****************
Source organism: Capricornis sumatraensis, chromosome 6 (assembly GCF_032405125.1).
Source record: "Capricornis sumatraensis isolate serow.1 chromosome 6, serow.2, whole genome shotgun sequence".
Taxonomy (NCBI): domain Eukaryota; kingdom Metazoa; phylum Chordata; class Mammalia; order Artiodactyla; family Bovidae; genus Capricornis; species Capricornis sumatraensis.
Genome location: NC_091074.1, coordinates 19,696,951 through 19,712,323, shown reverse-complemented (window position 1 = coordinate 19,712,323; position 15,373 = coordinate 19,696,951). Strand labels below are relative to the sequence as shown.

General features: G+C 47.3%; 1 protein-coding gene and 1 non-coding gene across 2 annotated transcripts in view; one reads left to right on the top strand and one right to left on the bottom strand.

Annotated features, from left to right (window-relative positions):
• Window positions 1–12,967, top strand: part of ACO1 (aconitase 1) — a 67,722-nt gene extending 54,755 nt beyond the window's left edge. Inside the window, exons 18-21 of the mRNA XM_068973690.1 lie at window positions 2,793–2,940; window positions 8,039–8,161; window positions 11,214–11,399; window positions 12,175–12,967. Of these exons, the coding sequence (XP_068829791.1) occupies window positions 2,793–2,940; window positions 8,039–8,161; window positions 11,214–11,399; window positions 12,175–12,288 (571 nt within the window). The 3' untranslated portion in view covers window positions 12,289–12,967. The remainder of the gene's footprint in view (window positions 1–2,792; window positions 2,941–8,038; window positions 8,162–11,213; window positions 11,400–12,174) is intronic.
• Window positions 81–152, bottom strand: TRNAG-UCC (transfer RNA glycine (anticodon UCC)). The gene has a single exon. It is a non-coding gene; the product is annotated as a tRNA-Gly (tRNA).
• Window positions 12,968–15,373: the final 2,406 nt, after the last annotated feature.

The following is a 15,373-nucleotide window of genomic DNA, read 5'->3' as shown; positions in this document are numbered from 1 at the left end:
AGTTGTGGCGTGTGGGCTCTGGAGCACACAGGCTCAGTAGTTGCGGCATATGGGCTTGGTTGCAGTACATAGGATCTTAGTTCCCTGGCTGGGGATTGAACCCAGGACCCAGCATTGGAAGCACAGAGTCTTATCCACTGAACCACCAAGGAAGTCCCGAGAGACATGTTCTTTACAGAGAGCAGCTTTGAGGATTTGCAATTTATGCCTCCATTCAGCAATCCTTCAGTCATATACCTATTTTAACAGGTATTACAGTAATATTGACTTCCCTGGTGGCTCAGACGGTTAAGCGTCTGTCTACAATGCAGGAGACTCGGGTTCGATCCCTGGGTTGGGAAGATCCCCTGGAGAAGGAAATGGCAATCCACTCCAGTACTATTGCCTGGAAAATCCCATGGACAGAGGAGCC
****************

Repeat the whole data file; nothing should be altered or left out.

Source organism: Capricornis sumatraensis, chromosome 6 (assembly GCF_032405125.1).
Source record: "Capricornis sumatraensis isolate serow.1 chromosome 6, serow.2, whole genome shotgun sequence".
Taxonomy (NCBI): domain Eukaryota; kingdom Metazoa; phylum Chordata; class Mammalia; order Artiodactyla; family Bovidae; genus Capricornis; species Capricornis sumatraensis.
Genome location: NC_091074.1, coordinates 19,696,951 through 19,712,323, shown reverse-complemented (window position 1 = coordinate 19,712,323; position 15,373 = coordinate 19,696,951). Strand labels below are relative to the sequence as shown.

General features: G+C 47.3%; 1 protein-coding gene and 1 non-coding gene across 2 annotated transcripts in view; one reads left to right on the top strand and one right to left on the bottom strand.

Annotated features, from left to right (window-relative positions):
• Window positions 1–12,967, top strand: part of ACO1 (aconitase 1) — a 67,722-nt gene extending 54,755 nt beyond the window's left edge. Inside the window, exons 18-21 of the mRNA XM_068973690.1 lie at window positions 2,793–2,940; window positions 8,039–8,161; window positions 11,214–11,399; window positions 12,175–12,967. Of these exons, the coding sequence (XP_068829791.1) occupies window positions 2,793–2,940; window positions 8,039–8,161; window positions 11,214–11,399; window positions 12,175–12,288 (571 nt within the window). The 3' untranslated portion in view covers window positions 12,289–12,967. The remainder of the gene's footprint in view (window positions 1–2,792; window positions 2,941–8,038; window positions 8,162–11,213; window positions 11,400–12,174) is intronic.
• Window positions 81–152, bottom strand: TRNAG-UCC (transfer RNA glycine (anticodon UCC)). The gene has a single exon. It is a non-coding gene; the product is annotated as a tRNA-Gly (tRNA).
• Window positions 12,968–15,373: the final 2,406 nt, after the last annotated feature.

The following is a 15,373-nucleotide window of genomic DNA, read 5'->3' as shown; positions in this document are numbered from 1 at the left end:
AGTTGTGGCGTGTGGGCTCTGGAGCACACAGGCTCAGTAGTTGCGGCATATGGGCTTGGTTGCAGTACATAGGATCTTAGTTCCCTGGCTGGGGATTGAACCCAGGACCCAGCATTGGAAGCACAGAGTCTTATCCACTGAACCACCAAGGAAGTCCCGAGAGACATGTTCTTTACAGAGAGCAGCTTTGAGGATTTGCAATTTATGCCTCCATTCAGCAATCCTTCAGTCATATACCTATTTTAACAGGTATTACAGTAATATTGACTTCCCTGGTGGCTCAGACGGTTAAGCGTCTGTCTACAATGCAGGAGACTCGGGTTCGATCCCTGGGTTGGGAAGATCCCCTGGAGAAGGAAATGGCAATCCACTCCAGTACTATTGCCTGGAAAATCCCATGGACAGAGGAGCC